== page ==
- Anastasia A. Minervina, Mikhail V. Pogorelyy, Allison M. Kirk, Jeremy Chase Crawford, E. Kaitlynn Allen, Ching-Heng Chou, Robert C. Mettelman, Kim J. Allison, Chun-Yang Lin, David C. Brice, Xun Zhu, Kasi Vegesana, Gang Wu, Sanchit Trivedi, Pratibha Kottapalli, Daniel Darnell, Suzanne McNeely, Scott R. Olsen, Stacey Schultz-Cherry, Jeremie H. Estepp, Aditya Gaur, James Hoffman, Motomi Mori, Li Tang, Elaine Tuomanen, Richard Webby, Hana Hakim, Randall T. Hayden, Diego R. Hijano, Resha Bajracharya, Walid Awad, Lee-Ann Van de Velde, Brandi L. Clark, Taylor L. Wilson, Aisha Souquette, Ashley Castellaw, Ronald H. Dallas, Jason Hodges, Ashleigh Gowen, Jamie Russell-Bell, James Sparks, David E. Wittman, Thomas P. Fabrizio, Sean Cherry, Ericka Kirkpatrick Roubidoux, Valerie Cortez, Pamela Freiden, Nicholas Wohlgemuth, Kendall Whitt, Maureen A. McGargill, Joshua Wolf, Paul G. Thomas. SARS-CoV-2 antigen exposure history shapes phenotypes and specificity of memory CD8+ T cells. Nature Immunology, 2022; DOI: 10.1038/s41590-022-01184-4
Antigens are molecules that the immune system uses to recognize a threat such as an infection. Vaccinations and infections (in both the vaccinated and unvaccinated) expose the immune system to antigens. SARS-CoV-2 variants such as delta and omicron have added to the antigen landscape. Scientists studied how exposure to antigens before and after vaccination alters the immune response to the infection.
“If you’ve been infected, the vaccines still activate and expand your immune response in ways that can be protective,” said co-corresponding author Paul Thomas, Ph.D., St. Jude Department of Immunology. “If you’ve been vaccinated and then get infected, the vaccine still helps protect you. Very importantly, it doesn’t limit your ability to develop new immune responses to the strains that you’re infected with. The type of immunity on the T-cell side that the vaccine gives you look very similar to, and in some ways superior to, the response that you get from infection.”
The right tools to understand T cells
The study used data from the St. Jude?Tracking Study of Immune Responses Associated with COVID-19 (SJTRC). SJTRC started in 2020, enrolling St. Jude employees and monitoring their vaccination and immune response to the virus.
“This creative and comprehensive T cell work emphasizes the importance of the prospective study design that allowed us to collect samples from participants before they had COVID-19,” said co-corresponding author Joshua Wolf, Ph.D., M.B.B.S., St. Jude Department of Infectious Diseases. “A huge number of individuals at St. Jude gave their time and effort to make it possible.”
The researchers used specialized techniques to determine which small pieces of virus that T cells identify in different people. Single-cell sequencing of the RNA and T-cell receptors (scRNAseq and scTCRseq) provided a window into T-cell activity and which T-cell receptors were most important. The researchers also created tools, including monoclonal T-cell receptor cell lines, to examine immune responses. These cell lines help identify different parts of the virus.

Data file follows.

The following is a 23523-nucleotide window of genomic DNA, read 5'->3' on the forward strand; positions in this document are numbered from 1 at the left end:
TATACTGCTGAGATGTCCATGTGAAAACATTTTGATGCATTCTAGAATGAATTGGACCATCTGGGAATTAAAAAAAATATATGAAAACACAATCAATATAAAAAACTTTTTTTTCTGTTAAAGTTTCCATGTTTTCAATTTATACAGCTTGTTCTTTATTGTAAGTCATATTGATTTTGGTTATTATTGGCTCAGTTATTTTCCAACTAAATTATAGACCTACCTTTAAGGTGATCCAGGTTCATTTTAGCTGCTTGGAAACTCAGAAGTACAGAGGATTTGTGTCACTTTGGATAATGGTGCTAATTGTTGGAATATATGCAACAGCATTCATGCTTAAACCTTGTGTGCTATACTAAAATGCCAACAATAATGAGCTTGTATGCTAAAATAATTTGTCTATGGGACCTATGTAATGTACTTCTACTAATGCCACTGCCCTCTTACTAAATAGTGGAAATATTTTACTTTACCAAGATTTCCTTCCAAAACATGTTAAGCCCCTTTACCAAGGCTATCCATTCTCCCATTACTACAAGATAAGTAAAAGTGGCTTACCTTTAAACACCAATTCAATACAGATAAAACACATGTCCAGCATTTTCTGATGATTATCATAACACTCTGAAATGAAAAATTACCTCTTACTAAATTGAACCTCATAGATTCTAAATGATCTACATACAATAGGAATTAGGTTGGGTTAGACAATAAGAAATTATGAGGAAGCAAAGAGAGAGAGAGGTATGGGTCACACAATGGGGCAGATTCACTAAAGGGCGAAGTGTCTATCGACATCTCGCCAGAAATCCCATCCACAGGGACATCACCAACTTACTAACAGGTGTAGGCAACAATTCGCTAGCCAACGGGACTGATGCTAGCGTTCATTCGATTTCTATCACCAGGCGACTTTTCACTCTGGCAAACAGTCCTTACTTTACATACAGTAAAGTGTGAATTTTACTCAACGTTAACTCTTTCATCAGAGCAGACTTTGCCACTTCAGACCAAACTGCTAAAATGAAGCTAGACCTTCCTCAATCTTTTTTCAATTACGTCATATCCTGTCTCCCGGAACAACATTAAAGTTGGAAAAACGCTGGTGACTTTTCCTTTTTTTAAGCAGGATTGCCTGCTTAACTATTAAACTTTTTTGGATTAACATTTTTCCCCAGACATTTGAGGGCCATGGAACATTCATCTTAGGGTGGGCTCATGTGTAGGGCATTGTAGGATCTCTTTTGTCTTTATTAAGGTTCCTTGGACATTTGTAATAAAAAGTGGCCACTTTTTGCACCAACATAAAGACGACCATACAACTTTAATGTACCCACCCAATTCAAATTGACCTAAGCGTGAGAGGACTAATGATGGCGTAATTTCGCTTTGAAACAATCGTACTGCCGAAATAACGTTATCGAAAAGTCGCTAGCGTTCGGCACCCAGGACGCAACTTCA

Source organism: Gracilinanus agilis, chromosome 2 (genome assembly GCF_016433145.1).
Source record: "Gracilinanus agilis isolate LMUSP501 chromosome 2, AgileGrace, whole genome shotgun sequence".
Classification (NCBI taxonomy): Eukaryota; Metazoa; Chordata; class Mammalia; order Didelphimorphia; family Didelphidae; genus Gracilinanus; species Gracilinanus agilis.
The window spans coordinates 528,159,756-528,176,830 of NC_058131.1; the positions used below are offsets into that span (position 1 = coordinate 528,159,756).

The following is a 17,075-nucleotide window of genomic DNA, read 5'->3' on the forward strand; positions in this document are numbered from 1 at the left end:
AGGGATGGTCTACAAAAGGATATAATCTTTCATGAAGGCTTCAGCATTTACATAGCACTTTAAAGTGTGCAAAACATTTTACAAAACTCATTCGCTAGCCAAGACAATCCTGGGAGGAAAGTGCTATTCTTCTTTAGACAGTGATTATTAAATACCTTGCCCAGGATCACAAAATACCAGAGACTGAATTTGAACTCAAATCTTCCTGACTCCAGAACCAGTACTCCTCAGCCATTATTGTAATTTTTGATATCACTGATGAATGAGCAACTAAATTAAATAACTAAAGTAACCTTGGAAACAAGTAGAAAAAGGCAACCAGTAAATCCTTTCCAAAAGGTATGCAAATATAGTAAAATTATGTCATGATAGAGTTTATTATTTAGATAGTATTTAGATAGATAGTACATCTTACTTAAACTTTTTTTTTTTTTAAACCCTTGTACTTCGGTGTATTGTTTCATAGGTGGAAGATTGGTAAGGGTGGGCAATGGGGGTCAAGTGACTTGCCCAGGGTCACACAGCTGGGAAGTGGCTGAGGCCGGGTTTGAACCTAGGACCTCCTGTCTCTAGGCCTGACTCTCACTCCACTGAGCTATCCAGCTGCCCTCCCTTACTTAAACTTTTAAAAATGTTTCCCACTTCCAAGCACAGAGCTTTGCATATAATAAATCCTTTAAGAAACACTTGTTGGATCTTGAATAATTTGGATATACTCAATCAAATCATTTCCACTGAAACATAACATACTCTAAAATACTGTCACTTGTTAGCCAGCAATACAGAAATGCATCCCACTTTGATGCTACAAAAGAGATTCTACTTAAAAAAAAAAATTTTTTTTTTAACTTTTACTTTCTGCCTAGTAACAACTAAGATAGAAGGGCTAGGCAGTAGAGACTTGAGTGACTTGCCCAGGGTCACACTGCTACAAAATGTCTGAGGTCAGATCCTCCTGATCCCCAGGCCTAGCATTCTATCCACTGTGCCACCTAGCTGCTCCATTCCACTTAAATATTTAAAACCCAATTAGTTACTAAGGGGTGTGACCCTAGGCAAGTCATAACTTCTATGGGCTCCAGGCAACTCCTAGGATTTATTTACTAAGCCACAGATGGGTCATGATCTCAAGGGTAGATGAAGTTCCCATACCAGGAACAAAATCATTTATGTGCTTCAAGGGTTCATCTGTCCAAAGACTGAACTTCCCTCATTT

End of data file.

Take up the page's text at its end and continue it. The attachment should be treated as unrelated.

“We have a number of tools and techniques that allow us to analyze T-cell receptors effectively, to identify receptors that may be different, but basically have the same function,” Thomas said. “We’ve gained an understanding of how this virus is evolving and mutating and how our immune responses adapt to these changes.”
The benefits of vaccination
Results showed that the order of exposure (whether vaccination or infection came first) determined whether or not the immune response was geared toward the spike protein. mRNA vaccines against SARS-Cov-2 target the spike protein (a part of the virus). Vaccination after infection led to further expansion of spike-specific T cells, whereas breakthrough infections caused robust non-spike-specific responses that diversify T-cell memory.
“Properly understanding the T-cell response to COVID-19 infection and vaccination is really challenging, but it’s essential to developing a long-term control strategy for this virus,” Wolf said.
Authors and funding
The study’s co-first authors are Anastasia Minervina and Mikhail Pogorelyy of St. Jude. Other authors include Allison Kirk, Jeremy Chase Crawford, Kaitlynn Allen, Ching-Heng Chou, Robert Mettelman, Kim Allison, Chun-Yang Lin, David Brice, Xun Zhu, Kasi Vegesana, Gang Wu, Sanchit Trivedi, Pratibha Kottapalli, Daniel Darnell, Suzanne McNeely, Scott Olsen, Stacey Schultz-Cherry, Jeremie Estepp and Maureen McGargill, all of St. Jude.
Additional authors are the members of the SJTRC study team: Aditya Gaur, James Hoffman, Motomi Mori, Li Tang, Elaine Tuomanen, Richard Webby, Hana Hakim, Randall Hayden, Diego Hijano, Resha Bajracharya, Walid Awad, Lee-Ann Van de Velde, Brandi Clark, Taylor Wilson, Aisha Souquette, Ashley Castellaw, Ronald Dallas, Jason Hodges, Ashleigh Gowen, Jamie Russel-Bell, James Sparks, David Wittman, Thomas Fabrizio, Sean Cherry, Ericka Kirkpatrick Roubidoux, Valerie Cortez Pamela Freiden, Nicholas Wohlgemuth and Kendall Whitt.
The study was supported by the Center for Influenza Vaccine Research for High-Risk Populations (75N93019C00052), the St. Jude Center of Excellence for Influenza Research and Surveillance (HHSN272201400006C, 3U01AI144616-02S1 and R01AI136514) and ALSAC, the fundraising and awareness organization of St. Jude.
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Immune responses support COVID-19 vaccination regardless of when people were infected